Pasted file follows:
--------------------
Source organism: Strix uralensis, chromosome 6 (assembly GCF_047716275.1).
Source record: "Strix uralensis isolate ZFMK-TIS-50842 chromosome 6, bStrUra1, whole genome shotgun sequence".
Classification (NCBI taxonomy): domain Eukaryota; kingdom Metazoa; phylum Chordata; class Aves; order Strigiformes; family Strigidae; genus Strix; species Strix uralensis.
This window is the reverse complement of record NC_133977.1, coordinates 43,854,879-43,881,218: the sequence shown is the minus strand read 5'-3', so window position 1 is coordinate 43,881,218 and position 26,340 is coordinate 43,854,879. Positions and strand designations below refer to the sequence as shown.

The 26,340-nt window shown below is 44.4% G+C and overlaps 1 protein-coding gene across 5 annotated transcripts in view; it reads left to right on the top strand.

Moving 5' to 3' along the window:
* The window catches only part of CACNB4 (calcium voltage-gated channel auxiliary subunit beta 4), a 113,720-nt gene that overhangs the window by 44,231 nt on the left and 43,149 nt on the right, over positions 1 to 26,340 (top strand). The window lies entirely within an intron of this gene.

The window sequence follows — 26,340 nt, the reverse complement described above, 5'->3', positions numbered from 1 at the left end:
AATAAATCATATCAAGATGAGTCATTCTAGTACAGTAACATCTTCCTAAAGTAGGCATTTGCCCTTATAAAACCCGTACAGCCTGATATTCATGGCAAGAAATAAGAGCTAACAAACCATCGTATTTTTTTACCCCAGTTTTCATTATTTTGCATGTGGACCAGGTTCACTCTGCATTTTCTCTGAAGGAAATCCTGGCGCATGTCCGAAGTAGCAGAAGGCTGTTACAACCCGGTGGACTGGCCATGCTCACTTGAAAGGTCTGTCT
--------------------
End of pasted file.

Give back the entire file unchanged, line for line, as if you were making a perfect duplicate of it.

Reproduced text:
Source organism: Strix uralensis, chromosome 6 (assembly GCF_047716275.1).
Source record: "Strix uralensis isolate ZFMK-TIS-50842 chromosome 6, bStrUra1, whole genome shotgun sequence".
Classification (NCBI taxonomy): domain Eukaryota; kingdom Metazoa; phylum Chordata; class Aves; order Strigiformes; family Strigidae; genus Strix; species Strix uralensis.
This window is the reverse complement of record NC_133977.1, coordinates 43,854,879-43,881,218: the sequence shown is the minus strand read 5'-3', so window position 1 is coordinate 43,881,218 and position 26,340 is coordinate 43,854,879. Positions and strand designations below refer to the sequence as shown.

The 26,340-nt window shown below is 44.4% G+C and overlaps 1 protein-coding gene across 5 annotated transcripts in view; it reads left to right on the top strand.

Moving 5' to 3' along the window:
* The window catches only part of CACNB4 (calcium voltage-gated channel auxiliary subunit beta 4), a 113,720-nt gene that overhangs the window by 44,231 nt on the left and 43,149 nt on the right, over positions 1 to 26,340 (top strand). The window lies entirely within an intron of this gene.

The window sequence follows — 26,340 nt, the reverse complement described above, 5'->3', positions numbered from 1 at the left end:
AATAAATCATATCAAGATGAGTCATTCTAGTACAGTAACATCTTCCTAAAGTAGGCATTTGCCCTTATAAAACCCGTACAGCCTGATATTCATGGCAAGAAATAAGAGCTAACAAACCATCGTATTTTTTTACCCCAGTTTTCATTATTTTGCATGTGGACCAGGTTCACTCTGCATTTTCTCTGAAGGAAATCCTGGCGCATGTCCGAAGTAGCAGAAGGCTGTTACAACCCGGTGGACTGGCCATGCTCACTTGAAAGGTCTGTCT